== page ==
What a day it was!
The CFCA Center was abuzz with preparations for the big event that evening. We had a lovely morning prayer let by the San Hermano Pedro staff. We sang a beautiful song about giving our day over to God – if only I could do that. My intentions are good but I always try to grab back control!
Then we loaded onto the bus for breakfast. Since the kitchen was busy preparing for dinner for 200, we ate at the Hotel Toliman
in San Lucas. There was a beautiful view of the lake. On the way in, we met a group from Shreveport Louisiana that had been on a mission trip staying in the hotel. They had created an evangelical drama they were performing in towns around the lake. It was interesting sharing notes. And the breakfast was delicious!
It began to rain as we left breakfast. We drove by the CFCA Center to pick up jackets and headed to Santiago Atitlan. This is the project our first sponsored child, Jacoba, lives in. I realized that as I noticed the the traditional clothes Jacoba wears match those of the villagers.
We were greeted at the CFCA Center by the project director and families that would be part of the celebration later that day. I found out later there are 13 or 14 thousand sponsored families in this area,, and the project is lead by Father John of the San Lucas Mission who led mass that evening. It was also great to see the translator who brought Jacoba to us on Sponsor Day!
We went into the village to a small house on one of the main streets. We squeezed into the small house and heard the story of the small boy, Jacobo that lived there. He is being raised by a single mom with the help of a grandmother and uncles. After telling the story, Brenda asked if we knew who the sponsor is. Of course we did not, but she quickly replied it’s Russell.
(That morning, Russell had asked to meet a child to adopt). It was a magical, unexpected moment. Russell’s face lit up. Both he and Jacobo were unsure what to do, but we encouraged them to hug and the tension eased. The uncle and grandmother beamed (Jacobo’s mother was at church – I wonder when she found out?). His uncle dug around to find woven bracelets to give each of us, and a beautiful beaded bracelet for Russell. We were all emotional and tears flowed. Jim’s camera clicked away at a dizzying pace. Broken Spanish was spoken all around with beams of happiness.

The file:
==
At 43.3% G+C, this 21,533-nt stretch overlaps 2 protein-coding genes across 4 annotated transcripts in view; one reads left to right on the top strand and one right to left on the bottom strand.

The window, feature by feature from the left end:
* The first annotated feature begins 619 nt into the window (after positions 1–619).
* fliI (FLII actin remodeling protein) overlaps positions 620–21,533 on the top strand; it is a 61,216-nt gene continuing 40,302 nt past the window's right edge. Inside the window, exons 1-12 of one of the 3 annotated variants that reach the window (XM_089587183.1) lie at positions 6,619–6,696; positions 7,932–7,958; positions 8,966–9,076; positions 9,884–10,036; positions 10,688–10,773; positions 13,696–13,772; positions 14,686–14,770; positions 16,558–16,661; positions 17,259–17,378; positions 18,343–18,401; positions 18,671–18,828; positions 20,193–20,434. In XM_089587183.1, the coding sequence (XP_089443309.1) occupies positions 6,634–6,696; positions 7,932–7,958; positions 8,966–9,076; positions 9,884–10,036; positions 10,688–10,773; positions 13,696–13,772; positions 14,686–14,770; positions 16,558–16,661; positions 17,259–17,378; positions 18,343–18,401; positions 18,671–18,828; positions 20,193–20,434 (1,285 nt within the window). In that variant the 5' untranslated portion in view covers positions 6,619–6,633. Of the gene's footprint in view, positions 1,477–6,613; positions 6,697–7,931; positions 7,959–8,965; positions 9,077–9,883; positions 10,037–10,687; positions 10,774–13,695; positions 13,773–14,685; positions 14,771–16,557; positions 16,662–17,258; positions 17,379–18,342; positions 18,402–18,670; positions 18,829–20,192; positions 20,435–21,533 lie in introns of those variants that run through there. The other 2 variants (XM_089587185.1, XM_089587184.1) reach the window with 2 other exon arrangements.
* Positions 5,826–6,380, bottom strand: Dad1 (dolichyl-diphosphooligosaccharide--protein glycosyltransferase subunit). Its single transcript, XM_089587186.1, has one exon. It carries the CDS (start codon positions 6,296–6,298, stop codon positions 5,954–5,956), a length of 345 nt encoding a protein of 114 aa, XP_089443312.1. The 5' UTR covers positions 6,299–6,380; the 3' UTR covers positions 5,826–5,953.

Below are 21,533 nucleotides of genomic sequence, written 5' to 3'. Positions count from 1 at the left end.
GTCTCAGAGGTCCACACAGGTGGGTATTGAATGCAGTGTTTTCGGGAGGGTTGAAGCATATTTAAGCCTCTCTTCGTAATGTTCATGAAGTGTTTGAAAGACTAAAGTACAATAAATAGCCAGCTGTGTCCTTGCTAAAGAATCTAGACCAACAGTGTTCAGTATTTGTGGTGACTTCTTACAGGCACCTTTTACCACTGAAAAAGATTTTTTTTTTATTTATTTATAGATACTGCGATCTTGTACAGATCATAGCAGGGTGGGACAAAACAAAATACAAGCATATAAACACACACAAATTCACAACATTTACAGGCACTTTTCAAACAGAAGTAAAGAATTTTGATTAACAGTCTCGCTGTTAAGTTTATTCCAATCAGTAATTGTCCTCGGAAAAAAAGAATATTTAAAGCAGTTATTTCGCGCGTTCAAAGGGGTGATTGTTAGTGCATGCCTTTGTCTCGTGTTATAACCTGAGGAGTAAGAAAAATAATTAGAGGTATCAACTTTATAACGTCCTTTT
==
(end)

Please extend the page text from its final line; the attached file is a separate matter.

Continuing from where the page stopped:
As we left, Russell and I promised to come see Jacobo in three years. By this time it was crystal clear to me that this tradition needed to be continued. I had promised Emmie and the freshmen that I would organize a trip back to Guatemala in 2014. I hope that Alex, Lee, and Russell will each be with me!
We visited another house in what Brenda referred to as a “suburb”. Tucked in a rural area, we found several houses.
We walked along a muddy path to a home tucked under a tree. We were greeted by a mother and two daughters. We could see a man bathing nearby and realized when he came around the house that was the father! We pulled out a bag of bubbles from my backpack and Chelsea shared them with a cluster of neighborhood children as we chatted with the family. We left those bubbles with the sponsored children who were excited!
We went to lunch at a beautiful restaurant/hotel on the lake, Posada de Santiago.
The building was made of wood and stone with great lake views. We were served a delicious family style meal of chicken, beef, guacamole, vegetables, rice, beans, tortillas and cheese with a delicious hibiscus tea. While we had had plenty to eat all week, the Mayan people are considerably smaller than Americans, and portions were generally smaller as well. This was a huge American sized portion meal. After gorging ourselves on the first course, we were startled to see dessert served. We had only seen dessert at one meal – a cake served to honor Brenda’s birthday. But someone most of us found room for the brownie and peach ice cream! The place had the most ‘American’ feel of any place we had seen, and we did have the chance to meet the owner, David Glanville, who built it with his mother 21 years ago.
After lunch, we went to the church in the center of town. It was the day of Corpus Christi. As Protestants, we were unfamiliar with this, and I made the mistake of confusing it with Christopher Columbus – a rather different event for Central America!